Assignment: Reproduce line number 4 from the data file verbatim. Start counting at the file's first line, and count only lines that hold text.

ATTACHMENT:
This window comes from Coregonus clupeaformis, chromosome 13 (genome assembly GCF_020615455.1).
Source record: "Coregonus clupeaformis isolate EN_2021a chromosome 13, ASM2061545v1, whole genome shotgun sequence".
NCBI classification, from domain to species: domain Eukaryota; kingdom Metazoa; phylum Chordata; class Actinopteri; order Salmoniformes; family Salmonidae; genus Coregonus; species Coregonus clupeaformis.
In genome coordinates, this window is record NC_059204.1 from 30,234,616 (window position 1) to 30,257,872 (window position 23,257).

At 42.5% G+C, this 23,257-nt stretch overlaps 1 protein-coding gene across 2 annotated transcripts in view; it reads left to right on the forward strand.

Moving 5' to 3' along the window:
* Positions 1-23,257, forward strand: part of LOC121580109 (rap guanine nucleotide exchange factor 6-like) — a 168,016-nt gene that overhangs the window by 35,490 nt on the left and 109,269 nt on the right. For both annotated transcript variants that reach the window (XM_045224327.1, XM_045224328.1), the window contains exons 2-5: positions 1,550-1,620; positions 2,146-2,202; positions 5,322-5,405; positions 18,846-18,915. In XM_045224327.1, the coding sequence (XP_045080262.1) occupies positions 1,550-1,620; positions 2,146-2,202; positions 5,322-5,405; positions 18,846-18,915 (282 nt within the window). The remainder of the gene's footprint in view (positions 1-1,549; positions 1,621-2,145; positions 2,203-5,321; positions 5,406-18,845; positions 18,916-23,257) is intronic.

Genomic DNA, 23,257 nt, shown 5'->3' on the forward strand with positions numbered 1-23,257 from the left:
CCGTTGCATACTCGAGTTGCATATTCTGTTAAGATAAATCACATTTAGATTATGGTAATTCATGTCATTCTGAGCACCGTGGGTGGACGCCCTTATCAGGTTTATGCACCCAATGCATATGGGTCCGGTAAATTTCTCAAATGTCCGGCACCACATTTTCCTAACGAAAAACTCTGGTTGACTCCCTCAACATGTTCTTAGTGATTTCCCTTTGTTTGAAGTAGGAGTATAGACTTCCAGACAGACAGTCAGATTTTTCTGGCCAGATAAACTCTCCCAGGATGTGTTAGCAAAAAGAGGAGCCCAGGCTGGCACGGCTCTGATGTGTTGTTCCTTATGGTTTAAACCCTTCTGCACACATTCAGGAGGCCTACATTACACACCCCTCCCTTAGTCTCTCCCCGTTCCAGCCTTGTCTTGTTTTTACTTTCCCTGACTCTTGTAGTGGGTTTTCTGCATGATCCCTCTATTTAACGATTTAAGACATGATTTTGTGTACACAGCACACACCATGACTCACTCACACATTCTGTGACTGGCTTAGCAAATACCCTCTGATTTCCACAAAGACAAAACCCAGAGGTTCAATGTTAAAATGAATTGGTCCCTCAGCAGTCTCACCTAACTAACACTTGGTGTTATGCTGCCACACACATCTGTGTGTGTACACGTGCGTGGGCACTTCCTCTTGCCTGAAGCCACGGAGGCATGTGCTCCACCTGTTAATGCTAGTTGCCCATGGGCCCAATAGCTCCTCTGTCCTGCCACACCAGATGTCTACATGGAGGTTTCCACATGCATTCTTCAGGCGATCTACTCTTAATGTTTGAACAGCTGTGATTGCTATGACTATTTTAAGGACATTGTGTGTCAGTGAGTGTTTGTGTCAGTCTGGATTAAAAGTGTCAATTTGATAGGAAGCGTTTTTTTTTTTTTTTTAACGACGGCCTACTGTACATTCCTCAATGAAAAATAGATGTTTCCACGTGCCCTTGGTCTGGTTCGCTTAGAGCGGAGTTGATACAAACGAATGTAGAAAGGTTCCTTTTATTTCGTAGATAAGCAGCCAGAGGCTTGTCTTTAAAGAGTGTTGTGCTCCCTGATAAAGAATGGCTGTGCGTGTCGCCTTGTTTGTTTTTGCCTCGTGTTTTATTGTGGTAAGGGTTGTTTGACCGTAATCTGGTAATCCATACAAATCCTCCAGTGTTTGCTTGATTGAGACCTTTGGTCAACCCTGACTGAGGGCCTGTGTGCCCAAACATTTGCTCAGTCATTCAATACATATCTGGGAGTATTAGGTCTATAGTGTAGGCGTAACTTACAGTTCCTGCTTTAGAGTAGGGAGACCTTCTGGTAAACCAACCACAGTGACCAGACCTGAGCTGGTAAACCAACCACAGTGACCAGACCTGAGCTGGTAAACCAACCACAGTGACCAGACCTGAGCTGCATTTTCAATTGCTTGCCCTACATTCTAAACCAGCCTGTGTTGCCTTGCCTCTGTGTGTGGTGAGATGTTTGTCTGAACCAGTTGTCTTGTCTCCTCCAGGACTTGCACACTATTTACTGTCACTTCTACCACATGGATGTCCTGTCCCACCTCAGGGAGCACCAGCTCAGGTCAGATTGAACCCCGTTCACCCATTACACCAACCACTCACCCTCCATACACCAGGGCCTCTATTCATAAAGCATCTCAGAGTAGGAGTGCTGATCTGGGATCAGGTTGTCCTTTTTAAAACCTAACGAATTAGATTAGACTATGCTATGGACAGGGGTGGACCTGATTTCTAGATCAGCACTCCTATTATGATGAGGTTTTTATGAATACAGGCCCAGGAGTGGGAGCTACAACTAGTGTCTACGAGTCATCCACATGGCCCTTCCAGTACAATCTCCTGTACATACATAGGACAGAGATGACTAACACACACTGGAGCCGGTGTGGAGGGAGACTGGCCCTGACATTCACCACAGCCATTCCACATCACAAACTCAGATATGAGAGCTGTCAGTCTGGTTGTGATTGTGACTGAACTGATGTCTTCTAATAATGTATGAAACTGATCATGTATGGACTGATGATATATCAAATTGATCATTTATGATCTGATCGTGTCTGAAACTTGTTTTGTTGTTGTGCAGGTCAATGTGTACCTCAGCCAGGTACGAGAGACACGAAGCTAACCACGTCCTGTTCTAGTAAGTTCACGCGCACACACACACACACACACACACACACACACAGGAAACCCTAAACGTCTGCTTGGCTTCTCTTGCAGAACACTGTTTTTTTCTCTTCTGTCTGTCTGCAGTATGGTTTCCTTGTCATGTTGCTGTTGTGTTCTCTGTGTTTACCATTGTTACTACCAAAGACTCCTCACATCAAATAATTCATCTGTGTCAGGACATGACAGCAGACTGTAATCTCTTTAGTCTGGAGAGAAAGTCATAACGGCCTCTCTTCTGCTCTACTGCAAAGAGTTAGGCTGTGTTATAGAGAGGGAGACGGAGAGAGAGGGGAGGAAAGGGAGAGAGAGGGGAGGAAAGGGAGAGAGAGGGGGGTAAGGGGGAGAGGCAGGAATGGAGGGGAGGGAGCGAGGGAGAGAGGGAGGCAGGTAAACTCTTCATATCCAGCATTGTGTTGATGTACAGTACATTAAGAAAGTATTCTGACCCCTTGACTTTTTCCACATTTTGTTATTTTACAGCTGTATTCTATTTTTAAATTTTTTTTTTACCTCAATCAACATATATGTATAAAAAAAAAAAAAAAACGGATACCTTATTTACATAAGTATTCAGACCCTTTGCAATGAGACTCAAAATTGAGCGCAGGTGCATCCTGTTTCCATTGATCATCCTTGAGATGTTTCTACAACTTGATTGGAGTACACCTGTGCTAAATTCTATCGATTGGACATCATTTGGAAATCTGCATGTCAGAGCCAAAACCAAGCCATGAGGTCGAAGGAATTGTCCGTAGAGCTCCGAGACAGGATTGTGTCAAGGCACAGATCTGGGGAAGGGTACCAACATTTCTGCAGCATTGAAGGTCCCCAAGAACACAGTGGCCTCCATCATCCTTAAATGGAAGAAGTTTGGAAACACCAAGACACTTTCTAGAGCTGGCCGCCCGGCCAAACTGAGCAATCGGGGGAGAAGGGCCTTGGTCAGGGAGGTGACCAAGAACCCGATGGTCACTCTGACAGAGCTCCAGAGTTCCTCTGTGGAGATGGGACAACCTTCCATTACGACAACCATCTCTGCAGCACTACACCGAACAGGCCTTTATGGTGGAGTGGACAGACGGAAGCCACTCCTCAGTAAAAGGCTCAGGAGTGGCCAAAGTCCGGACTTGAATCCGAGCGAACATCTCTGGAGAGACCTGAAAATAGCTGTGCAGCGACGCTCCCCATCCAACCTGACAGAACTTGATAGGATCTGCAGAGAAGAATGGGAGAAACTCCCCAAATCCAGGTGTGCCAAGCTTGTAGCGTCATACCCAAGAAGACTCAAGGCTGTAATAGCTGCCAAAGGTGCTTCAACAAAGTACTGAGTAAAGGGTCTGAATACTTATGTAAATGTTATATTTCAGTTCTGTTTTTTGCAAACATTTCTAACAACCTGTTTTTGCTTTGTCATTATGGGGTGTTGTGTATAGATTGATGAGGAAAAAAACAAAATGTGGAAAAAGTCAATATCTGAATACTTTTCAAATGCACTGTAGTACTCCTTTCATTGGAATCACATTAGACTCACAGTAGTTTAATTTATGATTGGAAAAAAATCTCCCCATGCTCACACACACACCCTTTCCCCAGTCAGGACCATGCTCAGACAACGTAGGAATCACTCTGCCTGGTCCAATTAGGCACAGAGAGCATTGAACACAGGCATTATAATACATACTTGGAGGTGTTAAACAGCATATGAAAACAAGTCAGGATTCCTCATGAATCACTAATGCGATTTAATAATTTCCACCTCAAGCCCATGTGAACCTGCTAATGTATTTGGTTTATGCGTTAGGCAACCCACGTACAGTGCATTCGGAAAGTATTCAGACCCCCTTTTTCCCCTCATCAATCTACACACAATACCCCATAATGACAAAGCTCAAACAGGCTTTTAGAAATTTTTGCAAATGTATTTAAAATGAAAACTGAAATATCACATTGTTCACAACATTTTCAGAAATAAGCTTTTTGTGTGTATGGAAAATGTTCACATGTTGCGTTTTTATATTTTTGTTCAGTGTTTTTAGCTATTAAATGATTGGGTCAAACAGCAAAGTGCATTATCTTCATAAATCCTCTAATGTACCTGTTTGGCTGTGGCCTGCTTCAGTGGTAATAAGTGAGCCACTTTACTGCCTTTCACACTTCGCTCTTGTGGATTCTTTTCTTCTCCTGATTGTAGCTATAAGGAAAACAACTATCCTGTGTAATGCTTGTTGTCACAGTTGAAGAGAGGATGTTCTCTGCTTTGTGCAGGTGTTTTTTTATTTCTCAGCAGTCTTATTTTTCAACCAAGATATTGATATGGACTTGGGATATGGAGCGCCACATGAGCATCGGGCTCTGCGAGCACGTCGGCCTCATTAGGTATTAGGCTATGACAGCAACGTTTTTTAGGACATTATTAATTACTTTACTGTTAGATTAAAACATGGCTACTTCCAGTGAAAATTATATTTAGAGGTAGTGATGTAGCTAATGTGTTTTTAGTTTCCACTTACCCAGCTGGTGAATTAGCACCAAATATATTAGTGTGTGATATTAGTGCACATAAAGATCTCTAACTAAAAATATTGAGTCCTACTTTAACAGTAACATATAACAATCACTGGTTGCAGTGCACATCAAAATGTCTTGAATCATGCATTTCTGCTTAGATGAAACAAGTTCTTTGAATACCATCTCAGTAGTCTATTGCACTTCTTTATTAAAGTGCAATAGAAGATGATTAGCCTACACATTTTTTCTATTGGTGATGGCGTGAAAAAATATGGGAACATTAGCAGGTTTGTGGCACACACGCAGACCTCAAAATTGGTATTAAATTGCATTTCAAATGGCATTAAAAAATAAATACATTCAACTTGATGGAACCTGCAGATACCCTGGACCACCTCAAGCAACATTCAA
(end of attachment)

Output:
In genome coordinates, this window is record NC_059204.1 from 30,234,616 (window position 1) to 30,257,872 (window position 23,257).